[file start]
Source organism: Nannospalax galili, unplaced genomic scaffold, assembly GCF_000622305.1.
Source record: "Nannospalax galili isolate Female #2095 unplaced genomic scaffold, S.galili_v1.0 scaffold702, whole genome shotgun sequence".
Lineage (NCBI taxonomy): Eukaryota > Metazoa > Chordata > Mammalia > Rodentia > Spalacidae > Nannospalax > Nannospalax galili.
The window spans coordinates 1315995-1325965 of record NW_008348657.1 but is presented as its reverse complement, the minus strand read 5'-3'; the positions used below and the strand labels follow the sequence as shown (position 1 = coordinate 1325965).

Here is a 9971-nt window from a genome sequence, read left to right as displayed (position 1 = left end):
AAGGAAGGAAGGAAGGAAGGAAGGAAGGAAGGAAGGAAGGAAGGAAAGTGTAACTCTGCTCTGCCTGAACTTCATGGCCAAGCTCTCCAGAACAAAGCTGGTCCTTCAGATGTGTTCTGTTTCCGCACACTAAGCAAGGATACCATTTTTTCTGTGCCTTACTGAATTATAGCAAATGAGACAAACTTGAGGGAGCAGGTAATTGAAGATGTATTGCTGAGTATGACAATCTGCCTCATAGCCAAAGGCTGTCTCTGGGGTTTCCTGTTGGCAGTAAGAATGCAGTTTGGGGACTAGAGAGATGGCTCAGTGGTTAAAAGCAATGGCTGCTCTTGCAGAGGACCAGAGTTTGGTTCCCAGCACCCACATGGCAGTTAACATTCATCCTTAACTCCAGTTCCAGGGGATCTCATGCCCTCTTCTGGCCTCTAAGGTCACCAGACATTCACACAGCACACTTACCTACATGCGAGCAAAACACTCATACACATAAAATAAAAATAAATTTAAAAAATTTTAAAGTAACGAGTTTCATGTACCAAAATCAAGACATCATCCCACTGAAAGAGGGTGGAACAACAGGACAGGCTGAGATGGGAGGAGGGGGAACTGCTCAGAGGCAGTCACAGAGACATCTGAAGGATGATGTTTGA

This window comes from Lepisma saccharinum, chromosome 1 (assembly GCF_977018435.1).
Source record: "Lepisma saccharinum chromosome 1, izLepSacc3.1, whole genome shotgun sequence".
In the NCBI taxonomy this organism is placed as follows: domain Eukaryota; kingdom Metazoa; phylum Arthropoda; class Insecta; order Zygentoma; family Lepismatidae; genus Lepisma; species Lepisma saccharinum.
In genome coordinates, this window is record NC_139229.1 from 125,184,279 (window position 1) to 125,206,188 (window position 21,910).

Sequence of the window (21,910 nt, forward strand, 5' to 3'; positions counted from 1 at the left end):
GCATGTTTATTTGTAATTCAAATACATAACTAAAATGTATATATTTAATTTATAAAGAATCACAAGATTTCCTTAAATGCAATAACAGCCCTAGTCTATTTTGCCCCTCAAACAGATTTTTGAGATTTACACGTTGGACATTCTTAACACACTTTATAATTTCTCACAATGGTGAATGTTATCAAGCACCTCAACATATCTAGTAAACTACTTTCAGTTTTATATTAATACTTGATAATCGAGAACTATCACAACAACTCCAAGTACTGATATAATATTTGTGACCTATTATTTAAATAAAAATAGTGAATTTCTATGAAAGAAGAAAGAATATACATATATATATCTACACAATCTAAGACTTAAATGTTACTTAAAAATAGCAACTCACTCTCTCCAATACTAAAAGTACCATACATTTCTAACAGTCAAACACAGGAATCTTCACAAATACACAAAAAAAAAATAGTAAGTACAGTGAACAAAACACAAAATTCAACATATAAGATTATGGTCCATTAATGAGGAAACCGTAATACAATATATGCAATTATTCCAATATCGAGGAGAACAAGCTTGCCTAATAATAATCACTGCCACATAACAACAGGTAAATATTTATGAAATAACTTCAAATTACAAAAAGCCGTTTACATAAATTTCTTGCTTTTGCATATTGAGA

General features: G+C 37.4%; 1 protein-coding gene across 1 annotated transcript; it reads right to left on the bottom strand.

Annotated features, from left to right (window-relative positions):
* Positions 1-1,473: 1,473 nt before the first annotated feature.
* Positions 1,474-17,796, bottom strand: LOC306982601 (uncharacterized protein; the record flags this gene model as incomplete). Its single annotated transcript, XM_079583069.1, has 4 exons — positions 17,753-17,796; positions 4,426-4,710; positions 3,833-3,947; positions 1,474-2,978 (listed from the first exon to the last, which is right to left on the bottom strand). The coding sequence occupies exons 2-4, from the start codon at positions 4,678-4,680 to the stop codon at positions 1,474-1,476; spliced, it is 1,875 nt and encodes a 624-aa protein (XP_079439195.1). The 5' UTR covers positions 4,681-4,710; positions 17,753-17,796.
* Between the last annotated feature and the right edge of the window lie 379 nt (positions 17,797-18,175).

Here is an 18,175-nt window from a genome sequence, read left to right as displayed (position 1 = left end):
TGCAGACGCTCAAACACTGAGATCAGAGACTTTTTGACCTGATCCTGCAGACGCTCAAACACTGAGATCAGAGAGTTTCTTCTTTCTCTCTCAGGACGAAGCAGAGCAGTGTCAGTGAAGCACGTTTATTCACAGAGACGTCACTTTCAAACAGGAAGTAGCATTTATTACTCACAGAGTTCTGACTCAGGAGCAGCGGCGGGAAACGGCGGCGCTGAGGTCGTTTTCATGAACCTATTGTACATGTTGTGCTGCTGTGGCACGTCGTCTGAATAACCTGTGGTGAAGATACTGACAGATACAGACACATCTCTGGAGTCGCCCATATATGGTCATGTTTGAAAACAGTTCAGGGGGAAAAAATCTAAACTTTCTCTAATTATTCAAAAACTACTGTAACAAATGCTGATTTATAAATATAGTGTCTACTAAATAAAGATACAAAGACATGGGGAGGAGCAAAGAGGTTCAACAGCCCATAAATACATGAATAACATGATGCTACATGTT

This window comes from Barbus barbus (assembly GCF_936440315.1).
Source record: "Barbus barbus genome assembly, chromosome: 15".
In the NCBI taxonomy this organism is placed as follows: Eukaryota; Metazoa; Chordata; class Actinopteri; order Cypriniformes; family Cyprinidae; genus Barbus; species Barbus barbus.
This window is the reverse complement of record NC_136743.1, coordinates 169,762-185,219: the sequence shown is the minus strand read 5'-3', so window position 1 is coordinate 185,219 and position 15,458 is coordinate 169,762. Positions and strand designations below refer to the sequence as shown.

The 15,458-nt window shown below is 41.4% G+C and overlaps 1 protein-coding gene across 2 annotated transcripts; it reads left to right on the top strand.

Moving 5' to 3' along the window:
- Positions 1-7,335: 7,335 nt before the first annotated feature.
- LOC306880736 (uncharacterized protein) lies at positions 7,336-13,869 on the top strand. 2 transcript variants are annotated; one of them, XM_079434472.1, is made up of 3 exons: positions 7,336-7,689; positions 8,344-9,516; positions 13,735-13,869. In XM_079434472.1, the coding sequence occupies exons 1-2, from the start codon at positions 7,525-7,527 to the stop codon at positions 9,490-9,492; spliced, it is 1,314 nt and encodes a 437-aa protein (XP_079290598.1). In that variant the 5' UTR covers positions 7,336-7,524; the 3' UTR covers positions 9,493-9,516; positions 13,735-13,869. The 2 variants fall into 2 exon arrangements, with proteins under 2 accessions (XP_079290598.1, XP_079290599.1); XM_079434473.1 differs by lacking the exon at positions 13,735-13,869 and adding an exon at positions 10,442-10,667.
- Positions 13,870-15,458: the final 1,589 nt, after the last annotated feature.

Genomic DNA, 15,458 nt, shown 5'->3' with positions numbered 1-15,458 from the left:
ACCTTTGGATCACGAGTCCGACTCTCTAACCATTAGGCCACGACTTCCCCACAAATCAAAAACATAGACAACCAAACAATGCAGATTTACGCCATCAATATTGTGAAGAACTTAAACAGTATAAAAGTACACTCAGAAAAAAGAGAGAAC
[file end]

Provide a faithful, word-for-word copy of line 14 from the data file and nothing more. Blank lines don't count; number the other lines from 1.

Annotated features, from left to right (window-relative positions):